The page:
Mark making is more than just writing and starts from a young age. It is a sensory experience, that develops as they begin to understand that marks can carry meaning and ignites their imagination and creative skills.
Learning to hold a pencil and make marks is what ultimately lead to writing, but children go through a series of complex development of mark making stages to get there.
Initially, it is a physical activity that starts with large movements using the shoulder, wrist, hand and then fingers. The child grasps tools with their whole hand, moving their arm from the shoulder, over time this becomes more refined until children can hold a pencil between their thumb and index finger.
As well as enabling children to learn to write, making marks can benefit a child physically, and help to develop their imagination and creative skills.
Practitioners can have a new insight into a child's thoughts or feelings through the marks they produce
What we do at nursery
From the youngest ages, activities are planned to support the development of children’s fine motor skills and the ability to move freely. We provide children with a range of mark making activities with a large space, music, and a variety of tools for them to choose from to express themselves
Children are encouraged to be independent and free to choose resources they like best and to create marks in the ways which they like best.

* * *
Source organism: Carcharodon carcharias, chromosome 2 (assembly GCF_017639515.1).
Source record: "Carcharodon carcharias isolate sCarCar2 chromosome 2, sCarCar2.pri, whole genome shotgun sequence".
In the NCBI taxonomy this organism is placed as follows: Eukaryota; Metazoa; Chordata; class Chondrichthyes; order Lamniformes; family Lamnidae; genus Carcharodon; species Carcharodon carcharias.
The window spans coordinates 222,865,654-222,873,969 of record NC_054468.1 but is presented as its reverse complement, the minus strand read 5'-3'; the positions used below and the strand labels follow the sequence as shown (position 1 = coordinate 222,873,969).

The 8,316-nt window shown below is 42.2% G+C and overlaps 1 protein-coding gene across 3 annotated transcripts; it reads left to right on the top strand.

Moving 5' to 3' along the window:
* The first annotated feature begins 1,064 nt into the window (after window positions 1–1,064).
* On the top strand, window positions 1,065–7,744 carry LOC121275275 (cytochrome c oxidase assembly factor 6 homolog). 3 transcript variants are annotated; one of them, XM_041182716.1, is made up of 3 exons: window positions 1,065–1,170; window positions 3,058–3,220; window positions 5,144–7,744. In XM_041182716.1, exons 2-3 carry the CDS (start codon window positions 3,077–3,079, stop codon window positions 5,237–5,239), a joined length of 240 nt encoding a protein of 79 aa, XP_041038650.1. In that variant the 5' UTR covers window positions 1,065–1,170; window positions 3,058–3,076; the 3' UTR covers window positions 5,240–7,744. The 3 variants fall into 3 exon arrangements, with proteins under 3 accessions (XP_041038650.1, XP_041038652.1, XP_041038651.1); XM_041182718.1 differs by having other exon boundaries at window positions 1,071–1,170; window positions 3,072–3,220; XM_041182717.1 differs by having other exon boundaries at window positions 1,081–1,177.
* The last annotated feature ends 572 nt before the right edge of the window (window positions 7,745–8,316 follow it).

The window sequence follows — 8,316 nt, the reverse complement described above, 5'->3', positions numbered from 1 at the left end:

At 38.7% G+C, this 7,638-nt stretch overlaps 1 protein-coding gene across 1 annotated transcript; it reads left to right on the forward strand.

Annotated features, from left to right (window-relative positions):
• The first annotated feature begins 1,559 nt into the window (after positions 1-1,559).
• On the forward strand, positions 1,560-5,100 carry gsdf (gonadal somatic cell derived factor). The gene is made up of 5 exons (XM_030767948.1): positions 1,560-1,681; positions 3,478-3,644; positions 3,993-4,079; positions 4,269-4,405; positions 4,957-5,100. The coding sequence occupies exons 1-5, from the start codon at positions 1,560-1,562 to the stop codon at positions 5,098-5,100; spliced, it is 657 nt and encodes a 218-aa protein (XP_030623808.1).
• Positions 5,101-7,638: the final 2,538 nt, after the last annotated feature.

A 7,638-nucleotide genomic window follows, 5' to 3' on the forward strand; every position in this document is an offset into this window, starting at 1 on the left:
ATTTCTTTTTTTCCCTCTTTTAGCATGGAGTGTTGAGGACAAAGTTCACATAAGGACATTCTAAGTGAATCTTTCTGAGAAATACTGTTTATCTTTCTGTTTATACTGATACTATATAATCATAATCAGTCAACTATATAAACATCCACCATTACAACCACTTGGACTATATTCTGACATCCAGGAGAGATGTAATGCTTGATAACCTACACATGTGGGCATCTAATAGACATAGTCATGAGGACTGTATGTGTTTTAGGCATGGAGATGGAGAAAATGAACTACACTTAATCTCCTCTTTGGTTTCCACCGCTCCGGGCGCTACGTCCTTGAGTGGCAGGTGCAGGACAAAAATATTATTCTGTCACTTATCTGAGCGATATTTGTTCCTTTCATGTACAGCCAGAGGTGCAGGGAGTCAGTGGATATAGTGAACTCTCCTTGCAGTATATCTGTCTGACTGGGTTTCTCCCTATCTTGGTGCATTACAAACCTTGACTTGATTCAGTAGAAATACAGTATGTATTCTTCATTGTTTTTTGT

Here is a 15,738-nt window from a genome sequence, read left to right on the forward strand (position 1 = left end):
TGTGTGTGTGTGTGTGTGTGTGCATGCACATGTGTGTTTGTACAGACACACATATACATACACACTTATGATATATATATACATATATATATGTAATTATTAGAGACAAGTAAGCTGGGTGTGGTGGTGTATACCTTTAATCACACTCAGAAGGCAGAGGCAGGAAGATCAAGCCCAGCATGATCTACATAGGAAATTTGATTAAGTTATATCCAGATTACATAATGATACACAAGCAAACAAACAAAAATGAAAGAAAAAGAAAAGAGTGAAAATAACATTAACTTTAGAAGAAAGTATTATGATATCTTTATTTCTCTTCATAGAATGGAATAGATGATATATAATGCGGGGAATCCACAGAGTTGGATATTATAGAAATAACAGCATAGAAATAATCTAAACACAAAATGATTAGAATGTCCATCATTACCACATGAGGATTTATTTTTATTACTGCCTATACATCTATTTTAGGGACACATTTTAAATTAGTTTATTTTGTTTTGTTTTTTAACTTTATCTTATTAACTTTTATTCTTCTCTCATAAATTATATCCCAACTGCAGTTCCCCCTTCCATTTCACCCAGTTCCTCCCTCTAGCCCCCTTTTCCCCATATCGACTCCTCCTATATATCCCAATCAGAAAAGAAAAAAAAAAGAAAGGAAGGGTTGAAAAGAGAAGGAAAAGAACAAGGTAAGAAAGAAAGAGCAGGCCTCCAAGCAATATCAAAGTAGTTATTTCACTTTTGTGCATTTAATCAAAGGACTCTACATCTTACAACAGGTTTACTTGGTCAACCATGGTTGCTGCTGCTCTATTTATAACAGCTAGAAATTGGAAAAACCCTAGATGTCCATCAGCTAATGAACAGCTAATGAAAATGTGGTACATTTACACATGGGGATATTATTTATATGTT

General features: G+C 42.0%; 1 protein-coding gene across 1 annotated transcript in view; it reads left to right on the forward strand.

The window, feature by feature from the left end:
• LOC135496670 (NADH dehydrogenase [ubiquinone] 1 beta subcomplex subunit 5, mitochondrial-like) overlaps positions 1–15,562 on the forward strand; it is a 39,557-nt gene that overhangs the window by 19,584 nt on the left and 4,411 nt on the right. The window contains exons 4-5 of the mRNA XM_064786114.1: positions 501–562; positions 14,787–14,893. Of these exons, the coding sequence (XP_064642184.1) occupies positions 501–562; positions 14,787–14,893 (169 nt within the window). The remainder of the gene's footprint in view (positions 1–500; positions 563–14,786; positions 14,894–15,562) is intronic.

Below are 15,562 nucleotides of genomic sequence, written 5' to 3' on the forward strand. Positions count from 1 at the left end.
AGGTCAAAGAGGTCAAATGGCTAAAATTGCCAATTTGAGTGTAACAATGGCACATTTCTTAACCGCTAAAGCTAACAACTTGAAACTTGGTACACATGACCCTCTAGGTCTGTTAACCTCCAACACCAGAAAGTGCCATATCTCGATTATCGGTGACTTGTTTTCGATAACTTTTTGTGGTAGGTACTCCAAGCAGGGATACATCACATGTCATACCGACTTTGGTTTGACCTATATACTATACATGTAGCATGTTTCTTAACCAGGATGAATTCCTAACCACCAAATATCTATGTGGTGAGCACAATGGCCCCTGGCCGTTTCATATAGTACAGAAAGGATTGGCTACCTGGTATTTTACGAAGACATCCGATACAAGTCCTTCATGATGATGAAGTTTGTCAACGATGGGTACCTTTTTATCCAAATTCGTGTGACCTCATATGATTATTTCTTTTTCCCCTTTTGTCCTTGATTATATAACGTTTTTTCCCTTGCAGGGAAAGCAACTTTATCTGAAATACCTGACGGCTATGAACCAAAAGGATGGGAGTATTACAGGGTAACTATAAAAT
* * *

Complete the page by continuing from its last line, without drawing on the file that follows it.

What we look out for in young children
- Enjoys the sensory experience of making marks in damp sand, paste or paint.
- Picks up small objects between thumb and fingers.
- Holds pen or crayon using a whole hand (palmar) grasp and makes random marks with different strokes.
- Makes connections between their movement and the marks they make.
- Babies explore media and materials as part of their exploration of the world around them.
- Expresses self through physical action and sound.
- Babies and toddlers need to explore the world and develop a range of ways to communicate before they can express their own ideas through arts and design.
- Using a large hand roller to mark make
- Trains or other vehicles dipped in paint can be used to make marks
- Putting paint under cling film and moving it with your fingers
- Painting on foil
- Drawing to the beat of the music using your feet, hands etc.
- Provide different kinds of mark making materials e.g. ribbons, sponges, washing up brushes, tooth brushes, pegs with different things in them, glue spreaders, chunky crayons, chalks, cars, paint rollers, brushes, felt pens, cardboard tubes, paint, feathers, combs, sticks
- Peg a piece of paper to a fence and paint with spray bottles filled with watered down paint.
- Use large chalks for making marks on floor.
- Strengthen the muscles in your child’s arms and hands by providing activities such as playdough, threading, picking up small objects, making shapes in the air with a wand and dancing with a ribbon in their hand.
- Attach pens to toy trucks and roll them around on paper
- Cut small holes in rubber gloves let it drip on paper
- Line a tin that has a lid with paper, roll a ball or marble in paint. Put it in the tin, put the lid on and shake.
- Cover a flat tray with either sand, salt, shaving foam, or sugar. Use fingers and combs to make marks with.
- Roll a ball in paint whilst also bouncing it on the paper
- Explore mark making using materials such as jelly, shaving foam, cornflour, and water